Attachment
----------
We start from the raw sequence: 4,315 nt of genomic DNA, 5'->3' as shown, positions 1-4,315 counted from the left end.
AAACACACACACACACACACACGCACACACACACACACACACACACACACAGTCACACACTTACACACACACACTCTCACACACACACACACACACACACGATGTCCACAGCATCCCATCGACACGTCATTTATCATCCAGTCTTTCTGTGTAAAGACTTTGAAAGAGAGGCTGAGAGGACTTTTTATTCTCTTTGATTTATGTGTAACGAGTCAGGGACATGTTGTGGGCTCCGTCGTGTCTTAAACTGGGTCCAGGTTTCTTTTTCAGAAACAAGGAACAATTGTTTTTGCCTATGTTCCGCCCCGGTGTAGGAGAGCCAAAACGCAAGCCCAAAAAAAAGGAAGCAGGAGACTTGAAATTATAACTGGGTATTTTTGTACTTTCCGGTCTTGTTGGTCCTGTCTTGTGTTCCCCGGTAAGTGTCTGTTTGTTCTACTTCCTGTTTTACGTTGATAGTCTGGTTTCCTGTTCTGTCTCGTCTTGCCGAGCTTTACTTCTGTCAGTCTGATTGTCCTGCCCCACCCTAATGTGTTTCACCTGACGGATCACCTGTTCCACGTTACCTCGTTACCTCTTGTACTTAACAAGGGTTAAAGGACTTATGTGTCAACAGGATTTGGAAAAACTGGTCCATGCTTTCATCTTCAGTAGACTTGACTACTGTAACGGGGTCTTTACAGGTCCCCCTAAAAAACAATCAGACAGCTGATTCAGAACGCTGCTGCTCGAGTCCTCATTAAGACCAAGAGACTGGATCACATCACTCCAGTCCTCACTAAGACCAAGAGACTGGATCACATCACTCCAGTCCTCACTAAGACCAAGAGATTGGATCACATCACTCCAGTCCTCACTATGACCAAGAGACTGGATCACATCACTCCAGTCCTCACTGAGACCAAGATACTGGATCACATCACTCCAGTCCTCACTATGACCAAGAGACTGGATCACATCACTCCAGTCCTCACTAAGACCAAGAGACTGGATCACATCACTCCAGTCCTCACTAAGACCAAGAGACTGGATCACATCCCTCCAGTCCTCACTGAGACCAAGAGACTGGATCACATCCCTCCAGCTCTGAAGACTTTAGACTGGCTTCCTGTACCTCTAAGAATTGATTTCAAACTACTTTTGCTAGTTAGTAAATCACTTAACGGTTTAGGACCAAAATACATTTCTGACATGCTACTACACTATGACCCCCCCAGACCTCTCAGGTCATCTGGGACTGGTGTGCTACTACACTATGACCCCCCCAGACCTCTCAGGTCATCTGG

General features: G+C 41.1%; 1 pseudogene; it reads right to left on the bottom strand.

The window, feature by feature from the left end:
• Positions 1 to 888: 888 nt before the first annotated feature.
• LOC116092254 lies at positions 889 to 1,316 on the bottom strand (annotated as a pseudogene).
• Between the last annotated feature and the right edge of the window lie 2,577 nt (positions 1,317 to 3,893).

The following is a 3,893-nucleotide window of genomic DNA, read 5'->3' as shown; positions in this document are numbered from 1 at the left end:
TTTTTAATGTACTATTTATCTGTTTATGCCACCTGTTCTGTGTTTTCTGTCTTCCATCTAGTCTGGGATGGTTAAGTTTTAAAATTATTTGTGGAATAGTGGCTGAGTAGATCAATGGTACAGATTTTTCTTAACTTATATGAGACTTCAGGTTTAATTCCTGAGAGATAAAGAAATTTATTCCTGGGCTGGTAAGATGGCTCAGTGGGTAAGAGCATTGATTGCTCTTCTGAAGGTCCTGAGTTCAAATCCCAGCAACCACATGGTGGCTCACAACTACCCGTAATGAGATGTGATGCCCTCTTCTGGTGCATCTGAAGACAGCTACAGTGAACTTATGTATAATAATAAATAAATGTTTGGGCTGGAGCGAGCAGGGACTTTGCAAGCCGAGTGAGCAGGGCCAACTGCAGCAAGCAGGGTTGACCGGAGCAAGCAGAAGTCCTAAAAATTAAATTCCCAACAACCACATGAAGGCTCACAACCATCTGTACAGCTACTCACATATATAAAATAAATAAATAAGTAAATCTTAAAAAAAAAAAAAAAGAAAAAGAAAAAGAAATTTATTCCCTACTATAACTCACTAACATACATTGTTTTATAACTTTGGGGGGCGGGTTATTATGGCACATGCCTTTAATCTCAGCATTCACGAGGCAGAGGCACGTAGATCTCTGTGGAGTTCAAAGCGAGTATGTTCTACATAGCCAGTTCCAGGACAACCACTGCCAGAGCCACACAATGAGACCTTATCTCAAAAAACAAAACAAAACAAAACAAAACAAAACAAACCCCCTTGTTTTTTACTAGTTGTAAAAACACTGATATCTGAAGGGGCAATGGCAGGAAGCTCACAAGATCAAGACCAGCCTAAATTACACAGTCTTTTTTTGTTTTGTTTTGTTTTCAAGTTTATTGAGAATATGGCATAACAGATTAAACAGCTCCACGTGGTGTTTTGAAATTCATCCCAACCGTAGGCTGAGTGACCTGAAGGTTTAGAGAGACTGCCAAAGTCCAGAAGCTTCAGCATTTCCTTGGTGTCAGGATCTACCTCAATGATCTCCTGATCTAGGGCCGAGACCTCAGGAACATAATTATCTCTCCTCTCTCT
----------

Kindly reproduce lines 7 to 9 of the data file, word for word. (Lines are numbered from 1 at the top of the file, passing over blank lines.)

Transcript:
• Between the last annotated feature and the right edge of the window lie 2,577 nt (positions 1,317 to 3,893).

The following is a 3,893-nucleotide window of genomic DNA, read 5'->3' as shown; positions in this document are numbered from 1 at the left end:
TTTTTAATGTACTATTTATCTGTTTATGCCACCTGTTCTGTGTTTTCTGTCTTCCATCTAGTCTGGGATGGTTAAGTTTTAAAATTATTTGTGGAATAGTGGCTGAGTAGATCAATGGTACAGATTTTTCTTAACTTATATGAGACTTCAGGTTTAATTCCTGAGAGATAAAGAAATTTATTCCTGGGCTGGTAAGATGGCTCAGTGGGTAAGAGCATTGATTGCTCTTCTGAAGGTCCTGAGTTCAAATCCCAGCAACCACATGGTGGCTCACAACTACCCGTAATGAGATGTGATGCCCTCTTCTGGTGCATCTGAAGACAGCTACAGTGAACTTATGTATAATAATAAATAAATGTTTGGGCTGGAGCGAGCAGGGACTTTGCAAGCCGAGTGAGCAGGGCCAACTGCAGCAAGCAGGGTTGACCGGAGCAAGCAGAAGTCCTAAAAATTAAATTCCCAACAACCACATGAAGGCTCACAACCATCTGTACAGCTACTCACATATATAAAATAAATAAATAAGTAAATCTTAAAAAAAAAAAAAAAGAAAAAGAAAAAGAAATTTATTCCCTACTATAACTCACTAACATACATTGTTTTATAACTTTGGGGGGCGGGTTATTATGGCACATGCCTTTAATCTCAGCATTCACGAGGCAGAGGCACGTAGATCTCTGTGGAGTTCAAAGCGAGTATGTTCTACATAGCCAGTTCCAGGACAACCACTGCCAGAGCCACACAATGAGACCTTATCTCAAAAAACAAAACAAAACAAAACAAAACAAAACAAACCCCCTTGTTTTTTACTAGTTGTAAAAACACTGATATCTGAAGGGGCAATGGCAGGAAGCTCACAAGATCAAGACCAGCCTAAATTACACAGTCTTTTTTTGTTTTGTTTTGTTTTCAAGTTTATTGAGAATATGGCATAACAGATTAAACAGCTCCACGTGGTGTTTTGAAATTCATCCCAACCGTAGGCTGAGTGACCTGAAGGTTTAGAGAGACTGCCAAAGTCCAGAAGCTTCAGCATTTCCTTGGTGTCAGGATCTACCTCAATGATCTCCTGATCTAGGGCCGAGACCTCAGGAACATAATTATCTCTCCTCTCTCT